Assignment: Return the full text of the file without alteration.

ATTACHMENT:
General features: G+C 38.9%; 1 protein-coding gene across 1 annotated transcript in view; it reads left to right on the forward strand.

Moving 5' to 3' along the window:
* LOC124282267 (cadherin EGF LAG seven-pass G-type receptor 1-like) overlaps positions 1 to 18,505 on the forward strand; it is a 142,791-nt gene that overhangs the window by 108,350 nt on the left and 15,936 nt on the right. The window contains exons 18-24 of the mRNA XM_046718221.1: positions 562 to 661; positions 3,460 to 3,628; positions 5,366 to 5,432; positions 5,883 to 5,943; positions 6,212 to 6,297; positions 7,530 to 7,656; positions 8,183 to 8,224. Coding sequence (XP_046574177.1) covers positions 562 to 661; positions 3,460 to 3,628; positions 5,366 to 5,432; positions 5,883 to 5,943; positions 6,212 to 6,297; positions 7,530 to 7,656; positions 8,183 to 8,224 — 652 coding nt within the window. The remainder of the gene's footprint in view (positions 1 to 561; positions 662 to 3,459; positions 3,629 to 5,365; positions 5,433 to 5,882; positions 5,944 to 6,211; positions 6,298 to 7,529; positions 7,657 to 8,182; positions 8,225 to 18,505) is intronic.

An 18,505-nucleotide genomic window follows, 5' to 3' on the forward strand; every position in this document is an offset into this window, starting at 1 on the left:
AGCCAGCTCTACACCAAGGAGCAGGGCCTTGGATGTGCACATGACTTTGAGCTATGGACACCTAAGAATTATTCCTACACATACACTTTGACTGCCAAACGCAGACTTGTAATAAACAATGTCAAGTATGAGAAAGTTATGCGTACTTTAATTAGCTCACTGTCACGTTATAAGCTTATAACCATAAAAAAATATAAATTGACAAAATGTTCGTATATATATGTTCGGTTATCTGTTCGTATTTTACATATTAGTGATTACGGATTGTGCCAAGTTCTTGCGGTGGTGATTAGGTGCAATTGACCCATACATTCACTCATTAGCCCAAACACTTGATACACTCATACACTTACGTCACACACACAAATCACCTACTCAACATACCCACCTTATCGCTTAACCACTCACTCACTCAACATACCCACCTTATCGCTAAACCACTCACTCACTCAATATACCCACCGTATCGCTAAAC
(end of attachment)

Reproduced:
General features: G+C 38.9%; 1 protein-coding gene across 1 annotated transcript in view; it reads left to right on the forward strand.

Moving 5' to 3' along the window:
* LOC124282267 (cadherin EGF LAG seven-pass G-type receptor 1-like) overlaps positions 1 to 18,505 on the forward strand; it is a 142,791-nt gene that overhangs the window by 108,350 nt on the left and 15,936 nt on the right. The window contains exons 18-24 of the mRNA XM_046718221.1: positions 562 to 661; positions 3,460 to 3,628; positions 5,366 to 5,432; positions 5,883 to 5,943; positions 6,212 to 6,297; positions 7,530 to 7,656; positions 8,183 to 8,224. Coding sequence (XP_046574177.1) covers positions 562 to 661; positions 3,460 to 3,628; positions 5,366 to 5,432; positions 5,883 to 5,943; positions 6,212 to 6,297; positions 7,530 to 7,656; positions 8,183 to 8,224 — 652 coding nt within the window. The remainder of the gene's footprint in view (positions 1 to 561; positions 662 to 3,459; positions 3,629 to 5,365; positions 5,433 to 5,882; positions 5,944 to 6,211; positions 6,298 to 7,529; positions 7,657 to 8,182; positions 8,225 to 18,505) is intronic.

An 18,505-nucleotide genomic window follows, 5' to 3' on the forward strand; every position in this document is an offset into this window, starting at 1 on the left:
AGCCAGCTCTACACCAAGGAGCAGGGCCTTGGATGTGCACATGACTTTGAGCTATGGACACCTAAGAATTATTCCTACACATACACTTTGACTGCCAAACGCAGACTTGTAATAAACAATGTCAAGTATGAGAAAGTTATGCGTACTTTAATTAGCTCACTGTCACGTTATAAGCTTATAACCATAAAAAAATATAAATTGACAAAATGTTCGTATATATATGTTCGGTTATCTGTTCGTATTTTACATATTAGTGATTACGGATTGTGCCAAGTTCTTGCGGTGGTGATTAGGTGCAATTGACCCATACATTCACTCATTAGCCCAAACACTTGATACACTCATACACTTACGTCACACACACAAATCACCTACTCAACATACCCACCTTATCGCTTAACCACTCACTCACTCAACATACCCACCTTATCGCTAAACCACTCACTCACTCAATATACCCACCGTATCGCTAAAC